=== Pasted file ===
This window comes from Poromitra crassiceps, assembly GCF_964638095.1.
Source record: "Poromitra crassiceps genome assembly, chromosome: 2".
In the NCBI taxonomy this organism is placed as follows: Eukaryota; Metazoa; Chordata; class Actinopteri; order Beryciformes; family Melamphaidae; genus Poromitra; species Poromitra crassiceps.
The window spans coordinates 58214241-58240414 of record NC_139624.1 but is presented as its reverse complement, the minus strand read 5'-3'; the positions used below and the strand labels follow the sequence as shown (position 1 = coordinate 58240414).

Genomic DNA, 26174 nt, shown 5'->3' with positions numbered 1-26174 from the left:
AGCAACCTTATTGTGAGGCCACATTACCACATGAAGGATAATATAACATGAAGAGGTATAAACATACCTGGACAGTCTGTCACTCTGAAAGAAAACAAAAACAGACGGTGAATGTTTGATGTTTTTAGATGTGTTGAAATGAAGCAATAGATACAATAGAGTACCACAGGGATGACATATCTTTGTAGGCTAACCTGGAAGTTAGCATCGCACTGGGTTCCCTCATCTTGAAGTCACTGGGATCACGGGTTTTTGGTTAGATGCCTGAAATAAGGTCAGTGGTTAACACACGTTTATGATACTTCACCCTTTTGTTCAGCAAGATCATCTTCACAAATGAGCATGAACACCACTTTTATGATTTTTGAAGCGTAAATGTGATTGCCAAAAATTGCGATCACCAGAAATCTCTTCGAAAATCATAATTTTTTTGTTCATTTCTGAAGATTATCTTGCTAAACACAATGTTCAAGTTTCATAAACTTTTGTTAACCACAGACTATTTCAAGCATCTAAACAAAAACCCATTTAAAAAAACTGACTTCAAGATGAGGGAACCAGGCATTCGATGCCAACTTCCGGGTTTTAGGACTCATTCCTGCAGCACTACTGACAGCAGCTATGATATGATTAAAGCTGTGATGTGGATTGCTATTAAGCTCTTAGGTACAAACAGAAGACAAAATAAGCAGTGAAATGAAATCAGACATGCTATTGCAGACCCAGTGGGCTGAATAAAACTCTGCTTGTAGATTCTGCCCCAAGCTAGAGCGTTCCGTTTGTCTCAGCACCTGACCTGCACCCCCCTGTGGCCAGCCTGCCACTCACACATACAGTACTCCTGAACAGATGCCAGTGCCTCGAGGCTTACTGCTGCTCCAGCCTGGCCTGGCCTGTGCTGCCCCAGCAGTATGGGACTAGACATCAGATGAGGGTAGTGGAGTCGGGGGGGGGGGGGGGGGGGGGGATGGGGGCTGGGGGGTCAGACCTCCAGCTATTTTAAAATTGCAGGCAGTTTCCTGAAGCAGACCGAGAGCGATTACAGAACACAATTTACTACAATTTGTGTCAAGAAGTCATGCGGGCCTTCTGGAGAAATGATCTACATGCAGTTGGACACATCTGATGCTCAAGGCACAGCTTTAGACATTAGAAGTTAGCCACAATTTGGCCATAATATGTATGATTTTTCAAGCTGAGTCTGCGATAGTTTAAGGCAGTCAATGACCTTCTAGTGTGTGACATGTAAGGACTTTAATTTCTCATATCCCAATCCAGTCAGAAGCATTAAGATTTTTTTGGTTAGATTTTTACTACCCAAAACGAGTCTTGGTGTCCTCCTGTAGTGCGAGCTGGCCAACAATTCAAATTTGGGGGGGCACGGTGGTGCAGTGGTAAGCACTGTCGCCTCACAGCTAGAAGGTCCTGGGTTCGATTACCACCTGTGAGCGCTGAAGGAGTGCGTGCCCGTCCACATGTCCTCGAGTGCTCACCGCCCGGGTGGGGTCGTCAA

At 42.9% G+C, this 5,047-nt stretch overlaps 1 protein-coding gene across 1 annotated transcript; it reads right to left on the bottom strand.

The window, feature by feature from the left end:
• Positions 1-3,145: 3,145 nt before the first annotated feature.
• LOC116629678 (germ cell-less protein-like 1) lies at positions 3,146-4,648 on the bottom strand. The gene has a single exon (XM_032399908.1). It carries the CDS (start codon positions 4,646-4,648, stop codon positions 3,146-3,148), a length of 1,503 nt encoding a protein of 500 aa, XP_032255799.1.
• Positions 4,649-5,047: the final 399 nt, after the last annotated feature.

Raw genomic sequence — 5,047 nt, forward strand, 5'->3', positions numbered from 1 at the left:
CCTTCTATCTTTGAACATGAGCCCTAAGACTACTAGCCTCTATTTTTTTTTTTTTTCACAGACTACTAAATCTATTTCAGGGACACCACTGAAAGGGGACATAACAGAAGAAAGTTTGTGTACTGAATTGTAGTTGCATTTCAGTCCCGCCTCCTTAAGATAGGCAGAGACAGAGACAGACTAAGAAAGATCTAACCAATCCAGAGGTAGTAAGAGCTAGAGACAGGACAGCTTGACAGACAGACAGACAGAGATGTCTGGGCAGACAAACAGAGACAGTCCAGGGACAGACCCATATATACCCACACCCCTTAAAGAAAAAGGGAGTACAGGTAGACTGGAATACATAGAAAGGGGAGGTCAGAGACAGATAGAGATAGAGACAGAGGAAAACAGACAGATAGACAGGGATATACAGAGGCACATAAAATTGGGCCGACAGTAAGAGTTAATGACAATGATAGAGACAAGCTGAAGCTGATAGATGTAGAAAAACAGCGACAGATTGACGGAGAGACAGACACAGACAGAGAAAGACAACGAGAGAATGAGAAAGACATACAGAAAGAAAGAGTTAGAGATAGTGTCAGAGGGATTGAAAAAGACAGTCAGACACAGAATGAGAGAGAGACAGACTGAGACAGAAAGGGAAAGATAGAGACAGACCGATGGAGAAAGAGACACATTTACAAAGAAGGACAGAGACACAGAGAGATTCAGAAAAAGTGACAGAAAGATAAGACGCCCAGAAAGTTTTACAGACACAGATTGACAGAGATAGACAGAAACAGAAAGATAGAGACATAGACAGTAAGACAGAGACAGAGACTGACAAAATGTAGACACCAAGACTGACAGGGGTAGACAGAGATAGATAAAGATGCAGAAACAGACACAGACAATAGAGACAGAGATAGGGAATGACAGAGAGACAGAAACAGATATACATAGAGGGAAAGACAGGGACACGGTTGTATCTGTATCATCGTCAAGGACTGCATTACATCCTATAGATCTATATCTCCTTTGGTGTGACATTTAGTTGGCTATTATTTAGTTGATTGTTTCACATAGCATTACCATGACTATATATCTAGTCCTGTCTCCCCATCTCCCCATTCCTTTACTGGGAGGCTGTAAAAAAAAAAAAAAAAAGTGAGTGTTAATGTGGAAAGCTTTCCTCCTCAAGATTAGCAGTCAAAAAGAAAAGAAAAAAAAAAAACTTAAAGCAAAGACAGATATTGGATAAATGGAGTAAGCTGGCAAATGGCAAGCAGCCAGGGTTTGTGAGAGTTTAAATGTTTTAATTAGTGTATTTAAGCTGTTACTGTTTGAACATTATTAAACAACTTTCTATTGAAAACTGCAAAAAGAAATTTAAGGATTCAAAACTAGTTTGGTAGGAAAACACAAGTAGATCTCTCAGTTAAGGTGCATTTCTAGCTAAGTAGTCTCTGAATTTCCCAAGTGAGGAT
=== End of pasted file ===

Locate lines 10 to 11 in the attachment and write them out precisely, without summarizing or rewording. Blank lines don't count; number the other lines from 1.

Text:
• LOC116629678 (germ cell-less protein-like 1) lies at positions 3,146-4,648 on the bottom strand. The gene has a single exon (XM_032399908.1). It carries the CDS (start codon positions 4,646-4,648, stop codon positions 3,146-3,148), a length of 1,503 nt encoding a protein of 500 aa, XP_032255799.1.
• Positions 4,649-5,047: the final 399 nt, after the last annotated feature.